So, I've covered that I got new knees, and that they are fantastic, but I feel like I have not completely covered why. To do so, I feel like I should go back and recap all of my adventures.
The road to full recovery is a long one, one that I am still on four years later. I healed quickly, and was back on my feet in record time. On a horse again just six weeks post-op. But it was hard. It's still hard. I don't like to admit it, let alone show how hard it is, but I am affected often. Usually not with knee pain, but with fatigue and listlessness. I can't find the words for the sheer drowning sensation I feel sometimes, or for the lymphatic feeling that washes over me, but it's something I hate. I hate it even more that I am unable to control it. It's something I battle with often.
Aside from all of the little physical triumphs of recovery, healing getting stronger, getting back on a horse, etcetera, my first real victory came a little over two years after my surgery, in the summer of 2012.
My best friend, Jeff Murphy, is a Wildlife Technician. I could go on about how romantic of a job it is, studying endangered species in their natural habitats, being surrounded by wilderness that only few truly understand, but I will save it for him to tell when he finally writes his book. It will be amazing and no doubt be made into a movie, but that is neither here nor there at the moment.
I had visited him at Crater Lake before. Once his first year out there, and again the summer before my surgery. I've spent time in the North West prior to Jeff getting the job at the lake, and I couldn't soak enough of it in. Every time I go back I feel an extreme sense of peace come over me, and Jeff just gave me another excuse to submerge myself again.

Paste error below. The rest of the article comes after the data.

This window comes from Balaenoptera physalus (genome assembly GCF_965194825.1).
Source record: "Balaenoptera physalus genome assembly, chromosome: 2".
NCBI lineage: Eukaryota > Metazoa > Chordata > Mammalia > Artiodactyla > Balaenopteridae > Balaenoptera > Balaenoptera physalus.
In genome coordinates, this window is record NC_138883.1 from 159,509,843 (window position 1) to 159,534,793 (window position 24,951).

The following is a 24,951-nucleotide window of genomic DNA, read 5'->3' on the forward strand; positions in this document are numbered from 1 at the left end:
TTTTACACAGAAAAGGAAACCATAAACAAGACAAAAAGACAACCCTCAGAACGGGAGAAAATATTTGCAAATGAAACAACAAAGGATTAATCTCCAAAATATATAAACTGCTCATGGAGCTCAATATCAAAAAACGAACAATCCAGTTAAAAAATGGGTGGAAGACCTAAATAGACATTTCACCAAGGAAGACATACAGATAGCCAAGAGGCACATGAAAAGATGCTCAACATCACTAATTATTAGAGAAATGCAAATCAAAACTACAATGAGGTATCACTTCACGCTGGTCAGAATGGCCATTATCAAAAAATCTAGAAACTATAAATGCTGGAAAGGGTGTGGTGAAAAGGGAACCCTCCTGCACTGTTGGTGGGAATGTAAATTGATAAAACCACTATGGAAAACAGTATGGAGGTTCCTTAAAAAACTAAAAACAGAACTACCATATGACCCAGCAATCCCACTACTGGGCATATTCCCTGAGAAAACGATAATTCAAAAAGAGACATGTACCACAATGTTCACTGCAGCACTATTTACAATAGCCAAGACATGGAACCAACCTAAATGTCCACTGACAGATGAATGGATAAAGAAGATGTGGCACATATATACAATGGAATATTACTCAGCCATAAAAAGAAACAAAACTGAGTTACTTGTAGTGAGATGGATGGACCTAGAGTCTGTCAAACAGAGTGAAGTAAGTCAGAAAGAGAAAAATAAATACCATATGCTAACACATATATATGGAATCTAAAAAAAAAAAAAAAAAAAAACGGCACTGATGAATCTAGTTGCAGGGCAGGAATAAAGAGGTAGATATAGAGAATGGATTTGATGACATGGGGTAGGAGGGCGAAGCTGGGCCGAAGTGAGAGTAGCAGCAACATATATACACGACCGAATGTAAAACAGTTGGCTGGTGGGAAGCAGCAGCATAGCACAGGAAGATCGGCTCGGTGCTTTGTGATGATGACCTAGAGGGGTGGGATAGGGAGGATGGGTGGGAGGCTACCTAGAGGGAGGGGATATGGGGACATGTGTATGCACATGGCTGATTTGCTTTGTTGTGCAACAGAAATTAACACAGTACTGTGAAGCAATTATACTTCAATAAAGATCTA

In the summer of 2012, I was still healing. I was struggling with extreme apathy. I didn't feel like I had the energy, let alone the want, to do anything. I decided I had to go. If being back in the North West, with my best friend, couldn't fix me, I was a lost cause. So I went.
The first day we did a few easy trails, one of my favorites and one new. Awe-inspiring isn't a strong enough of a sentiment to describe either of them. The next day, we went on a literal bear hunt. Not to hurt the bear in anyway, just to observe. The bear eluded us, but a relatively easy hike none-the-less. The last full day at the lake, Jeff asked if I was up for Cleetwood. It was a trail I had done prior to my knees, and I knew it wouldn't be easy.
It would be the longest, and by far the most strenuous walk that I had taken my new knees on. It is a 2.2 mile round trip and with a sign at the trail head warning people with walking problems not to attempt the 11% grade and innumerous switchbacks. I asked Jeff if he thought I could manage it, he nodded , and so we went. We took our time, going down the steep grade on loose soil proved to be difficult, but manageable. I took one step at a time and trusted. Trusted that I could handle it. Trusted that I was stronger than I thought. I could feel, not my knees, but my muscles complain at the task I was challenging them to. Reminding me that it had been quite a while since I have asked them to preform that intensely. But down we went. Step by step.
As the trail opened to reveal the lake below, I took a deep breath. I was sore, and worn, but it felt refreshing. I was pushing myself. I was tired of being tired and I wanted my life back.
We spent some time by the lake. I always forget how amazing it is to look into something so deep and clear. It makes you feel small.
As we started our ascent out of the caldera, I felt better about everything, but it couldn't compare to the feeling I got when we reached the top and the head of the trail.
I did it. Not in record time, but I did it. I pushed hard and it felt like I had new life breathed into me. All of the doubt I had in myself was pushed aside and I felt like I had my fight back. Looking back on it a few years later, I feel like I can say it was one of the most edifying moments of my life.
I still battle with feelings of detachment and disinterest, but I no longer feel as though I am on the losing side of the fight.